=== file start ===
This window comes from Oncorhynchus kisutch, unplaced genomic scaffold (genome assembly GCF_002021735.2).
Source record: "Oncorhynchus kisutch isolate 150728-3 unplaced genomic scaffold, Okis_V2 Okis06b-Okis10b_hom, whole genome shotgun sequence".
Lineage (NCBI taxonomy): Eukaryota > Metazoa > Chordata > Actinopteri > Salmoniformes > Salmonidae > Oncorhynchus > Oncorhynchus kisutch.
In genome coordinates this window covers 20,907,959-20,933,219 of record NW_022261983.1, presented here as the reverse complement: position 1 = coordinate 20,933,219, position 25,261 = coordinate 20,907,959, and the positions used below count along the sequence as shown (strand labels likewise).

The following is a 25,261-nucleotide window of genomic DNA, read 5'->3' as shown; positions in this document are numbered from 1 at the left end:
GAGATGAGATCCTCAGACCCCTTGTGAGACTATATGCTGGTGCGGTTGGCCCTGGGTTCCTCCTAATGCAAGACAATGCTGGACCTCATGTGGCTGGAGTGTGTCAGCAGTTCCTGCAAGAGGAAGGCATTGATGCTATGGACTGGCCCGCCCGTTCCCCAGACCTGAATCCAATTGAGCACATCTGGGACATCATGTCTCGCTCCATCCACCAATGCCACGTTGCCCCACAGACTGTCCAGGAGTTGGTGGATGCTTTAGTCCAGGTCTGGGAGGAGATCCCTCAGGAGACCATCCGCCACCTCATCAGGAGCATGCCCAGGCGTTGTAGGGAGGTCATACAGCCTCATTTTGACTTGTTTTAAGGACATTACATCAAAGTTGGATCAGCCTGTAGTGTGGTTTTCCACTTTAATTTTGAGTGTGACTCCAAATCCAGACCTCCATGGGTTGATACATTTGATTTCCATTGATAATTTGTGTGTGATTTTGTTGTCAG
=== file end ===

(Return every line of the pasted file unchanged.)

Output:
This window comes from Oncorhynchus kisutch, unplaced genomic scaffold (genome assembly GCF_002021735.2).
Source record: "Oncorhynchus kisutch isolate 150728-3 unplaced genomic scaffold, Okis_V2 Okis06b-Okis10b_hom, whole genome shotgun sequence".
Lineage (NCBI taxonomy): Eukaryota > Metazoa > Chordata > Actinopteri > Salmoniformes > Salmonidae > Oncorhynchus > Oncorhynchus kisutch.
In genome coordinates this window covers 20,907,959-20,933,219 of record NW_022261983.1, presented here as the reverse complement: position 1 = coordinate 20,933,219, position 25,261 = coordinate 20,907,959, and the positions used below count along the sequence as shown (strand labels likewise).

The following is a 25,261-nucleotide window of genomic DNA, read 5'->3' as shown; positions in this document are numbered from 1 at the left end:
GAGATGAGATCCTCAGACCCCTTGTGAGACTATATGCTGGTGCGGTTGGCCCTGGGTTCCTCCTAATGCAAGACAATGCTGGACCTCATGTGGCTGGAGTGTGTCAGCAGTTCCTGCAAGAGGAAGGCATTGATGCTATGGACTGGCCCGCCCGTTCCCCAGACCTGAATCCAATTGAGCACATCTGGGACATCATGTCTCGCTCCATCCACCAATGCCACGTTGCCCCACAGACTGTCCAGGAGTTGGTGGATGCTTTAGTCCAGGTCTGGGAGGAGATCCCTCAGGAGACCATCCGCCACCTCATCAGGAGCATGCCCAGGCGTTGTAGGGAGGTCATACAGCCTCATTTTGACTTGTTTTAAGGACATTACATCAAAGTTGGATCAGCCTGTAGTGTGGTTTTCCACTTTAATTTTGAGTGTGACTCCAAATCCAGACCTCCATGGGTTGATACATTTGATTTCCATTGATAATTTGTGTGTGATTTTGTTGTCAG